One more post on Kentucky then Kitchy will go back to recipes and cocktails… I promise. But if you’re going to Kentucky for the Derby, you’re going to need a place to stay, right? While you could stay at a very nice, fancy hotel, Hubs and I prefer Bed & Breakfasts. We’ve always liked them because the places are usually much smaller (only 5 – 10 rooms at most), and the breakfasts are always out of this world. Since we were all over the state, we stayed in 3 different B&B’s, and since the Derby is in Louisville, I’ll start there.
After much research, we decided to stay at 1840 Tucker House. It was a few minutes outside of the city, but nice and quiet and absolutely gorgeous. The antebellum house was commissioned by Hazael and Nancy Jane Tucker in 1840 and is currently on the National Register of Historic Places. Hubs and I stayed in the Traveler’s Room which was upstairs. It’s called the Traveler’s Room because it was customary at that time for travelers to stop at strangers’ homes and ask for a room for the night. So, the Traveler’s Room was the original Bed and Breakfast room. We had our own entrance so we could come and go as we pleased, which was helpful since we returned from 610 Magnolia late our first night. It also included a private deck with a table and chairs so if we wanted to (and if it had been warmer), we could’ve enjoyed a glass of wine or coffee out on the deck while staring at the beautiful view.
Innkeepers Devona & Steve Porter keep a very clean house and serve a phenomenal breakfast. It was so good, in fact, that I purchased the cook book, Room at the Table, which has several recipes from Devona and Tucker House. The Porters are kind and considerate and very attentive. Anything I needed, Devona was happy to provide. Hubs and I had such a good time and were so comfortable at Tucker House, we would absolutely stay there again. Hopefully for a longer visit.
Since we were doing the whole Bourbon Trail, we couldn’t spend all our time at Tucker House. So, we bid adieu and moved on to Bardstown where we stayed at another beautiful antebellum house, the Bourbon Manor Bed and Breakfast. There are 6 rooms and they’re all huge. We stayed in the Hotty Toddy, named after the classic bourbon cocktail because it’s yellow and warm. The classic room has a large 4-post king size bed and plenty of room for a sofa and table.
What makes Bourbon Manor special isn’t just the rooms and the attentiveness of the staff. They turned the stablehouse in the back into a full bar. There’s music and tables and they open it up after dinner for drinking and dancing. It’s beautiful and so much fun and absolutely not what you’d expect from a B&B. But if the lively bar isn’t enough for you to stay at this delightful manor, the breakfast the next morning will definitely make you want to return. We started with what Todd Allen (one of the hosts and owners of Bourbon Manor) called a Between the Sheets which was scrambled eggs baked between two pieces of puff pastry and topped with country gravy. It was served with Garlic Parmesan Potatoes and fresh fruit of the season. That would have been filling enough, but in case there was any room left, they had dessert as well. Dessert for breakfast? You betcha. It was a cinnamon crumble muffin drizzled with caramel bourbon sauce. I was so full, I could only eat half, but oh, my god, it was soooo good. I wish we could have stayed longer, but Woodford Reserve, in Versailles was waiting, so off we went to our final destination: Lexington.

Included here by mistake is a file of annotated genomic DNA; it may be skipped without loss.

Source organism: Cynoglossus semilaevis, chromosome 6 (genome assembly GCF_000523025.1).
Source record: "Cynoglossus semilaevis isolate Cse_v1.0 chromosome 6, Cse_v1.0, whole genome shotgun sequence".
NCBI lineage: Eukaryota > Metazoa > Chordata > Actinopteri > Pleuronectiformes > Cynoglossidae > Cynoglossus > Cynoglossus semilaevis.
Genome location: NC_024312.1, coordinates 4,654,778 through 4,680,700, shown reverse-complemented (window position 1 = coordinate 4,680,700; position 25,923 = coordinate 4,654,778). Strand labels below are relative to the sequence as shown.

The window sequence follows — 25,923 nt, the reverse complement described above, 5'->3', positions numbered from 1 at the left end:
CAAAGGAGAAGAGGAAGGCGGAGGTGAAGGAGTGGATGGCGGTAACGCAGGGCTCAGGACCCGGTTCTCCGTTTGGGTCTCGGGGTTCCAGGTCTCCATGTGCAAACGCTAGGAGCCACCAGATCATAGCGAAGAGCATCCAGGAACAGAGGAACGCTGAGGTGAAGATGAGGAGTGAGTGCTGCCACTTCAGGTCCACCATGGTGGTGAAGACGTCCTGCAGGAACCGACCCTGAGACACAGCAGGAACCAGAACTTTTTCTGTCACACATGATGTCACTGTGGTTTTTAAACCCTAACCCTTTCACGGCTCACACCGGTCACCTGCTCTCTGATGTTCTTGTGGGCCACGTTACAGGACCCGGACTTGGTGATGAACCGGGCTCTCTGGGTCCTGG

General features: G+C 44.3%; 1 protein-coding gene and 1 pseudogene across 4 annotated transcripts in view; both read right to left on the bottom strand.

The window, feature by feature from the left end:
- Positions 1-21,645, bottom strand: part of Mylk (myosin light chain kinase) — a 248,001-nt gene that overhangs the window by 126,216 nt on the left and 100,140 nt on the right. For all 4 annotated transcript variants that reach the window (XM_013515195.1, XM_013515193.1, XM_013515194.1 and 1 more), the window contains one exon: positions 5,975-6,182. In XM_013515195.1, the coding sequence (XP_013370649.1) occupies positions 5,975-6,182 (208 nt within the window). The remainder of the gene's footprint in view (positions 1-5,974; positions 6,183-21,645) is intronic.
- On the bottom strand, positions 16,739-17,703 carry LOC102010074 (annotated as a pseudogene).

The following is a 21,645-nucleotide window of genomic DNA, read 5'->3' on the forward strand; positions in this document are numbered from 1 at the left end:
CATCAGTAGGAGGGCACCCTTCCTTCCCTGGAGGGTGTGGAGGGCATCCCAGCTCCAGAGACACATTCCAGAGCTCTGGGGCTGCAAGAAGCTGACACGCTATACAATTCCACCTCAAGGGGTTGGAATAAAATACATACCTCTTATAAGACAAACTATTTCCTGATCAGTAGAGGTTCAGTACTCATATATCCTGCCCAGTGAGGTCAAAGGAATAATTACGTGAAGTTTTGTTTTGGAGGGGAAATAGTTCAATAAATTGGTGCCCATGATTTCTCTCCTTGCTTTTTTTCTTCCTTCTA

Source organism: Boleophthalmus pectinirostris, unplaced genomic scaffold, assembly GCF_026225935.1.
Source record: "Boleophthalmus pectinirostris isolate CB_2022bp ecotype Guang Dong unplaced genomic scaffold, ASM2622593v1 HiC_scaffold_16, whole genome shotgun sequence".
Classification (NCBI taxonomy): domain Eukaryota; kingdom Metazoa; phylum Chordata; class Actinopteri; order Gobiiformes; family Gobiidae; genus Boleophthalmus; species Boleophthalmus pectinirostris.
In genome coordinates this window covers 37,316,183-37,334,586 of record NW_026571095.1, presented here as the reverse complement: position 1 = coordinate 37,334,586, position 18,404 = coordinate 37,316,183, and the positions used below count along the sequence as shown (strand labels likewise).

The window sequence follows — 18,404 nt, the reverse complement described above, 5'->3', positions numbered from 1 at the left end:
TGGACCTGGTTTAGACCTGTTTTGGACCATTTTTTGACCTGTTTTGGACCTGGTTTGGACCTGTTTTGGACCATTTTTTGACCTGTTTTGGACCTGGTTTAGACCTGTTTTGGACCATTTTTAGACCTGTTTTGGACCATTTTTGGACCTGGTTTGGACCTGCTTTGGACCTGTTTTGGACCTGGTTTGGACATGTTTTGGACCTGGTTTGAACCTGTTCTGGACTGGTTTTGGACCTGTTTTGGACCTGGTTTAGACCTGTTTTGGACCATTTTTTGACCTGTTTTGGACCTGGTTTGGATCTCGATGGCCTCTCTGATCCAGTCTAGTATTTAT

We did things a little differently in Lexington. Yes, we still stayed at a Bed & Breakfast, but unlike the other two which were just houses on their own, this time, we stayed at a guesthouse on a Thoroughbred farm. That’s right, I said farm. Since Lexington is right in the middle of horse country and home to Keeneland (the other horse race of Kentucky), Hubs and I thought it only appropriate that we stay among the horses for at least one night. If you’re in Kentucky for the Derby and want to trip out to Lexington, than you must stay at Rosecrest Farm.
A couple towns over from Lexington, Rosecrest Farm is located in the small town of Paris. The guesthouse is small and charming with a total of four bedrooms, a cute little kitchen, living room and dining room. While the guesthouse is lovely, it’s actually the surrounding farm, that makes this B&B unlike any other. Upon our arrival, Lyra Miller (one of the owners) greeted us and gave us a tour of the grounds. We got to see the barn and pet and feet the horses. But there’s no riding. Every horse that stays at Rosecrest is a thoroughbred, they’re all either being trained or taking a break between races. But just because we can’t ride the horses doesn’t mean we can’t walk around whenever we like and pet and feed them, hence the tour. Lyra doesn’t want any of her guests getting lost on the expansive farm during their stay. The whole experience was wonderful and Lyra was the perfect hostess.
Since we were the only ones staying at the farm (because it was a weekday and all the guests had just left) we got to pick when wake up and breakfast was. So right at the requested time, Lyra served up some delicious scotch eggs, baked cinnamon apples, toast and some of the best coffee I think I’ve ever had. It was so good in fact, we drove into Paris and made a special stop at Lil’s Coffee House on our way out of town just to so we could bring a couple pounds home with us. All in all the stay at Rosecrest Farm, while short, was absolutely delightful. I can’t wait to go back.
So, no matter what town you’re staying in while visiting the Derby or the Bourbon Trail, there’s definitely going to be a Bed & Breakfast to suit your fancy. As I said, Hubs and I only got to stay in three while we were there. But each one was memorable and will definitely host us again, whenever we return.